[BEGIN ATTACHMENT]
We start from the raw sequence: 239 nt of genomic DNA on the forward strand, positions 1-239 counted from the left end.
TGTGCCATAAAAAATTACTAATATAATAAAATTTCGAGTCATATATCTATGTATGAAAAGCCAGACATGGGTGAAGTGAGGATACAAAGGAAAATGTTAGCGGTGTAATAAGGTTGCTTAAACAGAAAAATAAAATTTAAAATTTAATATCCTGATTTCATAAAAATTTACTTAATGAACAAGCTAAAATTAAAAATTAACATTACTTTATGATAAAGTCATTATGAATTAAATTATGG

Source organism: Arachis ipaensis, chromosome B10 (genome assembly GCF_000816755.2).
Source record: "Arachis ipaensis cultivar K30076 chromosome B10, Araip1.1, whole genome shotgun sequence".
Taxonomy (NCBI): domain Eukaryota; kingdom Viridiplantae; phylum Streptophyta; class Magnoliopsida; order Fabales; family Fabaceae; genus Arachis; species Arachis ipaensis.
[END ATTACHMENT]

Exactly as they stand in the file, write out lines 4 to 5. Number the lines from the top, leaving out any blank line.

Source record: "Arachis ipaensis cultivar K30076 chromosome B10, Araip1.1, whole genome shotgun sequence".
Taxonomy (NCBI): domain Eukaryota; kingdom Viridiplantae; phylum Streptophyta; class Magnoliopsida; order Fabales; family Fabaceae; genus Arachis; species Arachis ipaensis.